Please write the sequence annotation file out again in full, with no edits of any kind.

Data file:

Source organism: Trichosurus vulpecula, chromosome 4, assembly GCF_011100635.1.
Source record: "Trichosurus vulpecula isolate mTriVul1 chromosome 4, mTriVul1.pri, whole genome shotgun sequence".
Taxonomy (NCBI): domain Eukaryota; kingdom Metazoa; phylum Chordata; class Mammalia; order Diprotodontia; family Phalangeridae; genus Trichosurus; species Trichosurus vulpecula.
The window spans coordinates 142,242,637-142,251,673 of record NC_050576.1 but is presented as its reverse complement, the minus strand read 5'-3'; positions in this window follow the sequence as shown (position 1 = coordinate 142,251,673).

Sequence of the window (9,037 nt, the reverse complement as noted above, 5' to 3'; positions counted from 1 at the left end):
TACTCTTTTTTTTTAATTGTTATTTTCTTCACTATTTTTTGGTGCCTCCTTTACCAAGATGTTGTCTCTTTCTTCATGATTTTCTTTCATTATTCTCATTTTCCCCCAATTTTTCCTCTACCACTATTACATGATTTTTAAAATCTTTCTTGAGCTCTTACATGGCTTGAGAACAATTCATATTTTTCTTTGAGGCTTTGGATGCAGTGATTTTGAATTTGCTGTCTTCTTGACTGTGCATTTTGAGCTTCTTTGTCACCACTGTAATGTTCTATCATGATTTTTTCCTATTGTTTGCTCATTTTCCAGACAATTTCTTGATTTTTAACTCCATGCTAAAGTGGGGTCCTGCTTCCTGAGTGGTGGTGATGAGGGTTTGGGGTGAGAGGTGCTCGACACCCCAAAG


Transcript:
Source organism: Trichosurus vulpecula, chromosome 4, assembly GCF_011100635.1.
Source record: "Trichosurus vulpecula isolate mTriVul1 chromosome 4, mTriVul1.pri, whole genome shotgun sequence".
Taxonomy (NCBI): domain Eukaryota; kingdom Metazoa; phylum Chordata; class Mammalia; order Diprotodontia; family Phalangeridae; genus Trichosurus; species Trichosurus vulpecula.
The window spans coordinates 142,242,637-142,251,673 of record NC_050576.1 but is presented as its reverse complement, the minus strand read 5'-3'; positions in this window follow the sequence as shown (position 1 = coordinate 142,251,673).

Sequence of the window (9,037 nt, the reverse complement as noted above, 5' to 3'; positions counted from 1 at the left end):
TACTCTTTTTTTTTAATTGTTATTTTCTTCACTATTTTTTGGTGCCTCCTTTACCAAGATGTTGTCTCTTTCTTCATGATTTTCTTTCATTATTCTCATTTTCCCCCAATTTTTCCTCTACCACTATTACATGATTTTTAAAATCTTTCTTGAGCTCTTACATGGCTTGAGAACAATTCATATTTTTCTTTGAGGCTTTGGATGCAGTGATTTTGAATTTGCTGTCTTCTTGACTGTGCATTTTGAGCTTCTTTGTCACCACTGTAATGTTCTATCATGATTTTTTCCTATTGTTTGCTCATTTTCCAGACAATTTCTTGATTTTTAACTCCATGCTAAAGTGGGGTCCTGCTTCCTGAGTGGTGGTGATGAGGGTTTGGGGTGAGAGGTGCTCGACACCCCAAAG